Uncovering Modifier Genes of X-linked Alport Syndrome Using a Novel Multi-parent Mouse Model.

Yuka Takemon, The Jackson Laboratory
Valerie Wright
Bernard Davenport
Daniel Gatti
Susan Sheehan, The Jackson Laboratory
Kelsey Letson
Holly S Savage
Rachel Lennon
Ron Korstanje, The Jackson Laboratory


BACKGROUND: Mutations in COL4A5 are responsible for 80% of cases of X-linked Alport Syndrome (XLAS). Although genes that cause AS are well characterized, people with AS who have similar genetic mutations present with a wide variation in the extent of kidney impairment and age of onset, suggesting the activities of modifier genes.

METHODS: We created a cohort of genetically diverse XLAS male and female mice using the Diversity Outbred mouse resource, and measured albuminuria, glomerular filtration rate (GFR), and gene expression. Using a quantitative trait locus approach, we mapped modifier genes that can best explain the underlying phenotypic variation measured in our diverse population.

RESULTS: Genetic analysis identified several loci associated with the variation in albuminuria and GFR, including a locus on the X chromosome associated with X-inactivation and a locus on chromosome 2 containing Fmn1. Subsequent analysis of genetically reduced Fmn1 expression in Col4a5 knockout mice showed a decrease in albuminuria, podocyte effacement, and podocyte protrusions in the glomerular basement membrane, which support the candidacy of Fmn1 as a modifier gene for AS.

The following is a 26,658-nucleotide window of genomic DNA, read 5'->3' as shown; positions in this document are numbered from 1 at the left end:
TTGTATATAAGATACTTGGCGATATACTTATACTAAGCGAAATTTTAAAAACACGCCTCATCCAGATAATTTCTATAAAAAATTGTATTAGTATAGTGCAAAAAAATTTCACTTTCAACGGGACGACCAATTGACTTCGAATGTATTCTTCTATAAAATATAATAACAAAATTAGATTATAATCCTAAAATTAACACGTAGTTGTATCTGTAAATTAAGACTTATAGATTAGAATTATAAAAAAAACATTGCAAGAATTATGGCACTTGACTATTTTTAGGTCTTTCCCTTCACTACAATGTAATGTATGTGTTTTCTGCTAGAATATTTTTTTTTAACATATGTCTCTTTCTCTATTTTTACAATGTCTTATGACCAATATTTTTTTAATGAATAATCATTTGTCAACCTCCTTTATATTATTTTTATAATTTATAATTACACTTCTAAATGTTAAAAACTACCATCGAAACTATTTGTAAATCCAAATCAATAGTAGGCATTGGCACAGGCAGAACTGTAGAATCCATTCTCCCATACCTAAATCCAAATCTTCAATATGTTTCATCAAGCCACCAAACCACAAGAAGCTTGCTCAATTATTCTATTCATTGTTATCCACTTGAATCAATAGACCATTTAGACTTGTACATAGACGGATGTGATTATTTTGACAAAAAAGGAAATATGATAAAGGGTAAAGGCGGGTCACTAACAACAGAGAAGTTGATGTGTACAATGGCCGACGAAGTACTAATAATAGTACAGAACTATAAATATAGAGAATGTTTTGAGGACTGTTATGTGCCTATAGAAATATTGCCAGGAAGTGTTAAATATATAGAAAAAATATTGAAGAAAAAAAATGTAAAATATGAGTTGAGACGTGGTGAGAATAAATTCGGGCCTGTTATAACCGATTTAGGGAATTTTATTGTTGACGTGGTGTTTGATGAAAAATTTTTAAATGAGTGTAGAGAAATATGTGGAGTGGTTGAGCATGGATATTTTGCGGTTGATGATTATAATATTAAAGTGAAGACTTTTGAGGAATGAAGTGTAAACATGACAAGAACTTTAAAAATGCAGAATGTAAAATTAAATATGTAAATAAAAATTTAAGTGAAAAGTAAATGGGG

CONCLUSION: With this novel approach, we emulated the variability in the severity of kidney phenotypes found in human patients with Alport Syndrome through albuminuria and GFR measurements. This approach can identify modifier genes in kidney disease that can be used as novel therapeutic targets.